A bit of a mystery what Nishida means to convey by characterizing the phenomena he is describing (which I believe is self-reflection) as an "enveloping," even if it were metaphorical, given his talk of "intinite series" etc.. I will probably gain some insight to this if I sit on it, or gain it from later reading and looking at past notes. If I could read the original Japanese, I wonder if the characterization would make more immediate sense.
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I believe this to be what Nishida is approximately conveying by his analogy--approximately because the process of analogy already presupposes difference. Taking into account other context gone over, the ubiquity of experience, and collapse of subject/object, of course requires Nishida to go beyond this analogy. In some sense, this foreshadows his recourse to speaking of 'Absolute Nothingness.'
If knowing is like physical force as understood by Nishida, then knowing is something which brings determining difference into ideas and thereby constitute them 'consciously' or experientially. More accurately, then, space is already an aspect of things, but considered abstractly can be treated as something independent 'in' which things are. By analogy, consciousness/experience is already an aspect of things, but considered abstractly can be treated as something independent 'in' which things are
What also follows is that truth v. falsehood (epistemic values) arise *after* the subject/object distinction has arisen. This would suggest that an investigation of the metaphysical foundations of logic must begin on some sort of ground that makes the "context" of subject v. object intelligible. My best interpretation of Nishida so far.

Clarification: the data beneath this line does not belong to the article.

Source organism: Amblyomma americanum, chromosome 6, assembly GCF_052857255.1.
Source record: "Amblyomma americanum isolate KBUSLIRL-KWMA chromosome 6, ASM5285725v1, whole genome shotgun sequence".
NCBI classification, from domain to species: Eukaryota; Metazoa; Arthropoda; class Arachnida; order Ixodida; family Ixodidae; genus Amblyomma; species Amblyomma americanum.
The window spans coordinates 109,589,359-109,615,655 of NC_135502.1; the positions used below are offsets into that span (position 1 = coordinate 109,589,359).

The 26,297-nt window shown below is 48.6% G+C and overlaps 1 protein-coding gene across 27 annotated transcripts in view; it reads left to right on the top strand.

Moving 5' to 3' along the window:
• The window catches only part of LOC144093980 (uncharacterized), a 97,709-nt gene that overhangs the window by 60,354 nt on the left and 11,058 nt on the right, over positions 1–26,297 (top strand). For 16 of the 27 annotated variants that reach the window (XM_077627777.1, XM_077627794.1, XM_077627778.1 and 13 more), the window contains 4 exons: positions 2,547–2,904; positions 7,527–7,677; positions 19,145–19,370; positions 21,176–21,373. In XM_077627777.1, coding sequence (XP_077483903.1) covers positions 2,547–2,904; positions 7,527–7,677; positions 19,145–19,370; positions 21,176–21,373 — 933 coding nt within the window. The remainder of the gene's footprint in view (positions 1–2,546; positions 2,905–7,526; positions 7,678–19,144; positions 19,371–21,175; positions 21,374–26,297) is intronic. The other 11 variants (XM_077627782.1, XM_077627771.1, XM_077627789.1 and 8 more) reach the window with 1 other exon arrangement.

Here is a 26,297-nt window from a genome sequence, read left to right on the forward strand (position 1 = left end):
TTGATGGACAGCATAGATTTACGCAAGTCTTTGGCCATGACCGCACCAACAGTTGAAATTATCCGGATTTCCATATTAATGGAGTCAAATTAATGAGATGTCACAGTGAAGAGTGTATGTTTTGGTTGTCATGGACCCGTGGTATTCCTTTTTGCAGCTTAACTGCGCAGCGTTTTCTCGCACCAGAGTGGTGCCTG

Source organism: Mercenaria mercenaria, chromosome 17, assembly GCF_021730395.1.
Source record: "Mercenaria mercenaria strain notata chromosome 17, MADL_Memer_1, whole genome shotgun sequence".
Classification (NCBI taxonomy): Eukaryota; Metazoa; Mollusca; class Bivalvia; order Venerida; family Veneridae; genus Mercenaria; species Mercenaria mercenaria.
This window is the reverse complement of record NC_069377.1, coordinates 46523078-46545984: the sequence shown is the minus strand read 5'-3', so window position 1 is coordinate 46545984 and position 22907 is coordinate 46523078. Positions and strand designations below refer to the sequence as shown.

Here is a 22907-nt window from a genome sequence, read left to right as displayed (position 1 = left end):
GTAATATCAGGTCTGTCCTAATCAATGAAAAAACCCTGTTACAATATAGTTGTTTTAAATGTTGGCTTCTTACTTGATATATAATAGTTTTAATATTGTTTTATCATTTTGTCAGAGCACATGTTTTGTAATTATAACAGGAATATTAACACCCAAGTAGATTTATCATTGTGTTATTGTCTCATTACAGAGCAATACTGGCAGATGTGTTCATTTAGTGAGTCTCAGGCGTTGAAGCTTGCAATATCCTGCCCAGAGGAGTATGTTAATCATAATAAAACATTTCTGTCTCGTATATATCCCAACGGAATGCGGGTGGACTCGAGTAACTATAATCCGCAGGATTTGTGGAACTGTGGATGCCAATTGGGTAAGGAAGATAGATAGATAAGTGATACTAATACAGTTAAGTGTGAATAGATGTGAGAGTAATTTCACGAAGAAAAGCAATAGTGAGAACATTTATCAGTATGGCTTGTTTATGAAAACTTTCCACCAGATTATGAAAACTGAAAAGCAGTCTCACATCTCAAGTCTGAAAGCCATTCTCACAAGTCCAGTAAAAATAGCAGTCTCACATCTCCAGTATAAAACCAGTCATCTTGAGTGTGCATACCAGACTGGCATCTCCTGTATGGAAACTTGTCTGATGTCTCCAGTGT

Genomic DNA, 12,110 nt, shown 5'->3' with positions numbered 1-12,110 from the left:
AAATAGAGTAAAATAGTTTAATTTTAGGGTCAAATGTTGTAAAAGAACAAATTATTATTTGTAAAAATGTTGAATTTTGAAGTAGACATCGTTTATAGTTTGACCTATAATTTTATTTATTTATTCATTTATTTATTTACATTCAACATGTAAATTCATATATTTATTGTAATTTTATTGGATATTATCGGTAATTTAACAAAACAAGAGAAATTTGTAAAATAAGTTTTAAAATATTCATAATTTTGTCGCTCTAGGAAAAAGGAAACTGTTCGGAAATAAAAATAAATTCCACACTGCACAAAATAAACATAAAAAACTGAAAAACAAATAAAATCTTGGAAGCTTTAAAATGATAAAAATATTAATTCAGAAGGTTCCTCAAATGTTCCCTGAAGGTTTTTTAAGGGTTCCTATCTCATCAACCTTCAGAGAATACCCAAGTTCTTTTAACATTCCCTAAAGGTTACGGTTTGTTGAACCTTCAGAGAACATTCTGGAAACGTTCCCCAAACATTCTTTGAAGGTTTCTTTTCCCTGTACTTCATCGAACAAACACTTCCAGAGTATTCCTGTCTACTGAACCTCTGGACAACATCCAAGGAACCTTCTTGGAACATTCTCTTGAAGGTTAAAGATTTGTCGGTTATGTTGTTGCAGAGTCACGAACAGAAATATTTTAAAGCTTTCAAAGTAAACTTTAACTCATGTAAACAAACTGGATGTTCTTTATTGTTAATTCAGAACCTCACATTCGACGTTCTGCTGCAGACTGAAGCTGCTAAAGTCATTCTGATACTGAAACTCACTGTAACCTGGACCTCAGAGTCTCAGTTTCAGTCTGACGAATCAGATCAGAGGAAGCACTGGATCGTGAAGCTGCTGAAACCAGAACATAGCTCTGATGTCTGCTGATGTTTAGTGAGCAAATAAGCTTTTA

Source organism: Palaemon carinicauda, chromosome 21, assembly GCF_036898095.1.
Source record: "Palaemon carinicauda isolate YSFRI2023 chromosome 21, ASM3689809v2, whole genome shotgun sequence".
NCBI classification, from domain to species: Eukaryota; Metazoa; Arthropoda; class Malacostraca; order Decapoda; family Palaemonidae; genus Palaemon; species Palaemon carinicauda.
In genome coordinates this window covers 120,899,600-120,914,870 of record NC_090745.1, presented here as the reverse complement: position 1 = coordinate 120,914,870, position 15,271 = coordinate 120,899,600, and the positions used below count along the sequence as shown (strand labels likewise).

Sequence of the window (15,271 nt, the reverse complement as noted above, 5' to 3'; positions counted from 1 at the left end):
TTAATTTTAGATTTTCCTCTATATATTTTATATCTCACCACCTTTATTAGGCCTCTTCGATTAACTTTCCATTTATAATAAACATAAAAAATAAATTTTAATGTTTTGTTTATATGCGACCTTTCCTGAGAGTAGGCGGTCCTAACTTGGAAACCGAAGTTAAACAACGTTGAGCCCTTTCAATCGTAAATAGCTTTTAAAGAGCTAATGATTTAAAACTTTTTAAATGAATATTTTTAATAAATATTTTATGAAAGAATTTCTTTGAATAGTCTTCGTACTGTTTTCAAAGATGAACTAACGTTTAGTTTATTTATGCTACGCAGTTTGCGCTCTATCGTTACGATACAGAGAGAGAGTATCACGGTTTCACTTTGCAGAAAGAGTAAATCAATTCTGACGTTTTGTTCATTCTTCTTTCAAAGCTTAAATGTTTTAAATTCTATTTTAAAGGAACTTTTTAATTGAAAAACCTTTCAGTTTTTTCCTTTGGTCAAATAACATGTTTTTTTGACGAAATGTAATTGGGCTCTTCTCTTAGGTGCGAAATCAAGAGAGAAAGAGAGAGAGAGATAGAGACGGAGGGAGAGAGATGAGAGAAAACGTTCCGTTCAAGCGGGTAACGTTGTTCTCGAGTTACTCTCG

The "object" of judgment does involve constitution by a subject, but this does not mean that it is the subject which accounts for the formal properties of propositions or objects. Rather, the subject is already equipped with formalization by virtue of some "material" (in the sense used in logic) relation with objects. The conclusion is that the form v. matter distinction of classical logic or metaphysics of logic functions independently of the subject v. object distinction.
For Nishida, the object of judgment involves a context in which truth and falsehood have already arisen, and this context is distinct from the properties of propositions or statements, which are already situated within a subject-object relation.
What I *can* work out from this analogy, esp. in context, is that Nishida's critique of Kant essentially boils down to what Nishida regards as a false "parallelism" assumption, wherein subject v. object distinction is tracked by a form v. matter distinction, given the conditions of possibility for an object of judgment and the aspects of propositions.
This is a good example of how Nishida tends to write clearly by being merely "suggestive" of his reasoning. He says things as if they were quite obvious, and I have to work out the reasoning myself. To be fair these are excerpts from an anthology, but I still find this to be a good example of deceptive clarity. This is not to say he's wrong--just that there's likely more going on.
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